Farm Bureau Insurance to limit roof payouts

By Duane Marsteller, The Tennessean

Farm Bureau policyholders soon will have to dig deeper to fix their damaged roofs, and more Tennessee homeowners could be following suit because of last year’s severe weather.

Tennessee Farmers Mutual Insurance Co. better known as Farm Bureau. said it will no longer pay 100 percent of the cost for replacement shingles and other roofing materials. Instead, it will cover only the actual cash value, or replacement cost minus depreciation.

The change, which applies to policies written or renewed on Oct. 1 and afterward, means homeowners could be liable for as much as 75 percent of the cost of new roofing materials.

The new policy doesn’t apply to trusses, decking or other structural roof components, which — along with labor — remain fully covered.

Farm Bureau officials called the move necessary to shore up the company’s bottom line. "We had to make this change because we can’t continue to be unprofitable and lose money," spokesman Dan Batey said.

The insurer has paid out more in claims than it has collected in premiums every year since 2008, prompting Standard & Poor’s to lower Farm Bureau’s credit and financial strength ratings last month. The insurer has been drawing down its surplus fund to cover the gaps.

But the situation worsened last year, when the company paid out $1.40 for every $1 it took in. The resulting $267 million shortfall largely stemmed from replacing older, past-their-prime roofs that were damaged by severe weather, Farm Bureau said in a filing with state regulators.

While Farm Bureau already had limited its coverage of certain older roofs, the company felt it had to expand it to all of its 380,000 policies in Tennessee, Batey said.

The company has been notifying policyholders of the change, which has drawn some criticism.

In a post on the company’s Facebook page, Jason Paul Kimbrell of Lawrenceburg, Tenn. said, "This is ridiculous and you will lose business."

But others said they understood the reasons for the change. "Thanks for being forthright and transparent," posted Laura Mansfield Bower of Knoxville.

Not that unusual in TN

State insurance officials said Farm Bureau, Tennessee’s second-largest home insurer, is the first to apply the coverage limits to all of its policies in the state.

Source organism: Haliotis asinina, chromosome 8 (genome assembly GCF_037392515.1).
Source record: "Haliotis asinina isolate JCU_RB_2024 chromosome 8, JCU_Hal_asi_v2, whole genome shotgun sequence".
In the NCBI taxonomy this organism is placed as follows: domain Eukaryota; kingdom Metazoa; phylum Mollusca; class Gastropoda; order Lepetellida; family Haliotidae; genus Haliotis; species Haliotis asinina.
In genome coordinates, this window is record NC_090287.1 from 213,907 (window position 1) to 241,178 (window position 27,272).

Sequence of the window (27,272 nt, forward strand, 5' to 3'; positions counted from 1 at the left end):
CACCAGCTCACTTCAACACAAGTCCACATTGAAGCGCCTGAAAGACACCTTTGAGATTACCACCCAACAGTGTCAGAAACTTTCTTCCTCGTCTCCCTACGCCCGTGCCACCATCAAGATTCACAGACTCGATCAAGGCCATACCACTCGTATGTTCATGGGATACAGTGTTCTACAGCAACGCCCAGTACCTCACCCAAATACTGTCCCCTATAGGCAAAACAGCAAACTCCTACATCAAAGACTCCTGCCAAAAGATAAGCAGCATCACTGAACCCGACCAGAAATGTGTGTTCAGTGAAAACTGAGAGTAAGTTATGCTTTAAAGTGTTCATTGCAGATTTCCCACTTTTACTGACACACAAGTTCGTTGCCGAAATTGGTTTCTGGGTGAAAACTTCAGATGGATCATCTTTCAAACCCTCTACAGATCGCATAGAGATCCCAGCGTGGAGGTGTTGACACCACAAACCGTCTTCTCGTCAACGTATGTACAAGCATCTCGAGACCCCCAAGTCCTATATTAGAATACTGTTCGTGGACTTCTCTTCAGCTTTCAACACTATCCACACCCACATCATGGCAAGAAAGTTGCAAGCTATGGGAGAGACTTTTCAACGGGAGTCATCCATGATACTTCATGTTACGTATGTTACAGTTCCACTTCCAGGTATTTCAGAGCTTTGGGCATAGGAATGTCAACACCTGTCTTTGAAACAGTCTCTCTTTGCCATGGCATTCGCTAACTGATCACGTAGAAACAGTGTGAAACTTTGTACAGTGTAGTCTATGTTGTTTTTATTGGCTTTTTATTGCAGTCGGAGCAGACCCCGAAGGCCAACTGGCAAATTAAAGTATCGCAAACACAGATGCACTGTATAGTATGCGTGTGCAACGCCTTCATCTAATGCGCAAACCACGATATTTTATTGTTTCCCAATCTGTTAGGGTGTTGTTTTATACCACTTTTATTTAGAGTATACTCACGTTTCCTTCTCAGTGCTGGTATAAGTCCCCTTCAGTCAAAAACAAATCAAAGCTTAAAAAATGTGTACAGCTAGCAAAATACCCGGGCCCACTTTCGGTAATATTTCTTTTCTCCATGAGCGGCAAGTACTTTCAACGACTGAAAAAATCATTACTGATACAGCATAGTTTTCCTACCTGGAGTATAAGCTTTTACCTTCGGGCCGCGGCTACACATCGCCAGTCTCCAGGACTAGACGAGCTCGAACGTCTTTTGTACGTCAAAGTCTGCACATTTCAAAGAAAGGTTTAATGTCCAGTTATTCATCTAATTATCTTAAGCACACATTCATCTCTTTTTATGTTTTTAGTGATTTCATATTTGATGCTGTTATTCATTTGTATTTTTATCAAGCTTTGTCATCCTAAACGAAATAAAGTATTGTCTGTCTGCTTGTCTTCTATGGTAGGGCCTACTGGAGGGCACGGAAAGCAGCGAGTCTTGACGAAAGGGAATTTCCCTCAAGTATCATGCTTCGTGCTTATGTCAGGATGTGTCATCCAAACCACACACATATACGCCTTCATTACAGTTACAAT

But the limitation itself isn’t that unusual in Tennessee. Allstate has it for all new policies, the Tennessee Department of Commerce and Insurance said. And Homesite, affiliated with Geico and Progressive, in July began limiting coverage of hail- and/or wind-damaged roofs that are at least 10 years old.

Insurers have been financially stung by a spate of severe weather in Tennessee in recent years, including the May 2010 flooding in Nashville, an April 2011 tornado outbreak and several hailstorms last summer. That made Tennessee the nation’s most unprofitable homeowners’ insurance market last year, according to an analysis by SNL Financial, a financial information firm in Charlottesville, Va.

Batey said it long had been a common industry practice to offer limited roof coverage. That began to change in the early 1990s, as insurers began offering full replacement coverage as a means of gaining market share.

"It ended up basically being, if you had roof damages, you got a new roof," he said. "You can’t afford to keep doing that."

Farm Bureau’s move may swing the pendulum the other way, said Ryan White, managing partner of Raymond Preston & Reed, an independent insurance agency in Nashville. "Companies either will start raising deductibles or doing ACV (actual cash value)," he said.

Julie Mix McPeak, Tennessee’s insurance commissioner, urged people to review their policies to see what is and isn’t covered.

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